But here are some things I do like about the book: the emphasis on color and making food look appealing, the ideas on ways to serve less familiar things like quinoa and unusually colored vegetables, and even the unexpected entries like Kale Chips. Further, even though the ingredients lists include lots of almond and soy milk, the aforementioned vegan butter, etc., the author does not go off on the kind of "health nut" rant many of these cookbooks turn into, and her discussions of various nutrients are well-reasoned and supported by conventional medical and nutritional sources. Finally, for a book so well-illustrated and nicely done graphically, the price is very reasonable.

I have already tried several of the recipes (with my usual variations of course!) and may be using some of them as inspiration in the weeks ahead for other entries here. For now, here is a Cajun seasoning mix I found that took a few minutes to put together but that has already proven a wonderful addition to some chicken poached in a slow cooker and added to the Black Beans and Vegetable recipe posted a little earlier today.

Color Me Vegan Cajun/Creole Seasoning Mix

2 T cayenne pepper
2 T paprika
1 1/2 T onion powder
2 T freshly ground black pepper
1 T garlic powder
2 t dried basil
1 t chili powder
1/4 t thyme (I used about twice this amount)
1/4 t ground mustard
1/8 t ground cloves (again, I used about twice this amount)

I put all of these into a large shaker jar, turned the cover on tight, and shook vigorously until it was well-mixed.

"Salt to taste" was included in the original recipe here, but I left it out completely, preferring to be able to use this mix with recipes that might or might not have salt from other sources and then adjusting the salt level accordingly.

Tortilla Crisps

Here's a quick and inexpensive way to prepare crisp tortillas for use in dipping or as a side "bread" for Mexican dishes. Corn tortillas are a great staple to keep on hand, since they store well in the refrigerator and many can be kept at room temperature for a few days when space inside the fridge is tight. The microwave method is really quick for up to six or seven at a time, depending on the size of your oven. If you are going to be preparing a really large number of crisps, whether for a large family or just to have some made ahead for a few days, use the oven variation.

Tortilla Crisps

Corn tortillas

Spread four to six or seven corn tortillas on a large microwavable plate (or directly on the microwave tray itself). Microwave on high power for about 1 minute per tortilla. Halfway through the cooking time, turn the tortillas over.

This has been tested in a 1000 watt microwave. The first time or two, you should watch the tortillas as the time may vary quite a bit with your oven. The key is to get them crisp and just beginning to brown, without their turning deep brown and developing a burned taste.

NOTE: This assumes that your microwave has a rotating tray; if yours does not, you will need to turn the tortillas more often to be sure they cook evenly.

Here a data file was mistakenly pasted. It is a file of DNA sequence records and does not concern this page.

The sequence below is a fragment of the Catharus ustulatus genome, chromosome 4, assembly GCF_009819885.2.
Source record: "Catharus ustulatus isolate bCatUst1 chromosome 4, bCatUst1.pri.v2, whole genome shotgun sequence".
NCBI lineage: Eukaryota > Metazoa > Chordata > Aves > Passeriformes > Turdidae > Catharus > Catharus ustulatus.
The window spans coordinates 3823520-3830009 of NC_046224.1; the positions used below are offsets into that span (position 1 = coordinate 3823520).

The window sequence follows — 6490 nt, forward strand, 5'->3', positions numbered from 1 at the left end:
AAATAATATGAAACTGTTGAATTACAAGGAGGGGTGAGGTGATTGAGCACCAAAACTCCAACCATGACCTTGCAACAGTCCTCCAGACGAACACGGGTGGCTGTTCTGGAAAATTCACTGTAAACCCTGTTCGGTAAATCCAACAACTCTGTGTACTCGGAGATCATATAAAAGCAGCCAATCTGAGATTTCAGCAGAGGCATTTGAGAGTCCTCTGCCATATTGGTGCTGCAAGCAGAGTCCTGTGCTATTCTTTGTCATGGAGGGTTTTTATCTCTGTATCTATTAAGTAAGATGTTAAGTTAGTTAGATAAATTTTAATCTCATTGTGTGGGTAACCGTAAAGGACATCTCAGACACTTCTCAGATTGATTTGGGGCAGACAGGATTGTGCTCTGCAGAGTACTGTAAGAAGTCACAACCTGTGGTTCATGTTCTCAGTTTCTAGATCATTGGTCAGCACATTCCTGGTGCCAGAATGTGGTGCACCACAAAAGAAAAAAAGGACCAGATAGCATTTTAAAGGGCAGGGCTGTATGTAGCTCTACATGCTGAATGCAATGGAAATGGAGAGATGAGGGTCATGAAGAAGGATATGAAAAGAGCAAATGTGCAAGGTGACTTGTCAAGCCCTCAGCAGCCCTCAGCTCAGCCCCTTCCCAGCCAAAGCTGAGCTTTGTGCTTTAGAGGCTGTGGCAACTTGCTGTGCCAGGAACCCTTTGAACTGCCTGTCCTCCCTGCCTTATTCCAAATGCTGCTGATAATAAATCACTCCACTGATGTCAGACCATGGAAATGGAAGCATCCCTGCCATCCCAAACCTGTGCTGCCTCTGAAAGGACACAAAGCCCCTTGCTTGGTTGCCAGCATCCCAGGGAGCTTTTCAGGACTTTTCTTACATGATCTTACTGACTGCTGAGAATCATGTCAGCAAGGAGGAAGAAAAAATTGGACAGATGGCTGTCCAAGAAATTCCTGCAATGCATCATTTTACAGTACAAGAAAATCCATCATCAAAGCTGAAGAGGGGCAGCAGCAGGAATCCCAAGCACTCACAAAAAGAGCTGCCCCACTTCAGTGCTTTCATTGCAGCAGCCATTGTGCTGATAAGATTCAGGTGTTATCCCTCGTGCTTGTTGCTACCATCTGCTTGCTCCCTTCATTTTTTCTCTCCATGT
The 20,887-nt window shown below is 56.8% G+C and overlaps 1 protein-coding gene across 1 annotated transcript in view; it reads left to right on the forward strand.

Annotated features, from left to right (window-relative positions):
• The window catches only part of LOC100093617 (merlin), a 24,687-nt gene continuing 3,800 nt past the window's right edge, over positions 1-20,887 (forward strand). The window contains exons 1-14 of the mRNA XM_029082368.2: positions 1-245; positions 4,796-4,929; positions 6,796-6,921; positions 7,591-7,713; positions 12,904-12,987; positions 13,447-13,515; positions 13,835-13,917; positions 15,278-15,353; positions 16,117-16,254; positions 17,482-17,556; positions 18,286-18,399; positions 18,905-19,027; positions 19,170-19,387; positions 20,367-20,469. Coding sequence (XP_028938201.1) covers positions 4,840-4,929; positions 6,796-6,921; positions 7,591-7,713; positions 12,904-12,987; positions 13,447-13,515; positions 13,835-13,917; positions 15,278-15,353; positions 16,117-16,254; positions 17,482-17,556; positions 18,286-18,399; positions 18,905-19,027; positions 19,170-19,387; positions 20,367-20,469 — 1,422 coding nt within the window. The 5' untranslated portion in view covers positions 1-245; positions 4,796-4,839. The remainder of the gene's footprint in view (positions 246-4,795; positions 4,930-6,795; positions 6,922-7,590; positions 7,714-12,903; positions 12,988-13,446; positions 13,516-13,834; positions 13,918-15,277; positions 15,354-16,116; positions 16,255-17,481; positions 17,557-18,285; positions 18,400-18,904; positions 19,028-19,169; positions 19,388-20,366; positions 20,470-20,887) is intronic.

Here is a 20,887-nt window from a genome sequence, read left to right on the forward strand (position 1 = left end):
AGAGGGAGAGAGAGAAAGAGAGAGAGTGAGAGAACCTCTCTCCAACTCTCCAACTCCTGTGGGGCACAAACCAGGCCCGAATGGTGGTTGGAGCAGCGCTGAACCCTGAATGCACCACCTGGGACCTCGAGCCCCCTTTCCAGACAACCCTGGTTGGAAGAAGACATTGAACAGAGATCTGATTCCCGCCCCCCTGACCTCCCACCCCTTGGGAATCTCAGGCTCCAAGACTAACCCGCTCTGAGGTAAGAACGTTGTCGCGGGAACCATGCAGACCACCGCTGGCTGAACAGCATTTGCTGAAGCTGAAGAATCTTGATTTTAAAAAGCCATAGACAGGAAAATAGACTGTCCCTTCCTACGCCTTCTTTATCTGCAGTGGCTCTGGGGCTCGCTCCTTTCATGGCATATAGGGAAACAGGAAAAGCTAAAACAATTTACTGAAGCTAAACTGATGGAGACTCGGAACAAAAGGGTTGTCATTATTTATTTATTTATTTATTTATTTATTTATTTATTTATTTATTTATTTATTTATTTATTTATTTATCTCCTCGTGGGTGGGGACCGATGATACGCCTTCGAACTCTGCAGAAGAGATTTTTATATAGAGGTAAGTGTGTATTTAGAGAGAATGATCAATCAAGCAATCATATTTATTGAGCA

Conventional oven:
Spread the tortillas in a single layer on baking sheets lightly sprayed or oiled. Bake at 350 degrees for about 5 minutes; turn and return to the oven for about 6 to 10 minutes more, until just crisp and golden.

Black Beans and Vegetables--a Colorful Center to the Meal

This dish may be a little "hard-core" for those still used to having more "meat and potatoes" type meals, but it is also a very colorful dish that could entice non-vegetarians to take a chance on a bean-focused meal. Check out the end of the recipe for some suggested substitutions.

Black Beans and Vegetables

1/2 medium onion, chopped
2 medium carrots, sliced
10 oz frozen chopped spinach (do not drain)
1/4 yellow (or other color) bell pepper, coarsely chopped
canola oil
3 c cooked black beans, including liquid
2 t cumin
1 t cajun seasoning, or to taste
1 t oregano
2 t apple cider vinegar
salt to taste

Saute the onions, carrots, and pepper in oil until the carrots are barely tender. Stir in the black beans and seasonings and return to a boil. Simmer ten to 15 minutes, uncovered, until the mixture has thickened. Stir in the spinach and return to a boil. Taste for seasoning and serve.

Toppings that are good for this: sour cream (or plain yogurt, as pictured), grated cheese, chopped cilantro, green onions, salsa--the usual things that go well with all things "Mexican."

Serve over rice, rolled into tortillas burrito style, or accompanied by corn bread or crisp tortillas and a nice crisp salad.


If your family is not big on spinach or other greens, you might want to start with perhaps half as much. Kale or collards could also be substituted for variety or if your family might just prefer those to spinach.

Right now, winter squash and sweet potatoes are not too available in the produce market (and are pricey when they do show up), but either of these, cubed, could replace the carrots in the right season. Frozen corn added at the same time as the spinach can add more color, especially if all you have available are green peppers.

The cajun seasoning I used is a mixture I will be posting in my next entry. Chili powder could be substituted instead, and the amount of either of these can be varied depending on the spiciness you prefer.

I used beans that I had cooked from the dry stage, without salt, so there was a definite need for some to be added. However, if you use canned beans (two 15 oz cans would be a good amount), be sure NOT to add salt until you taste the mixture.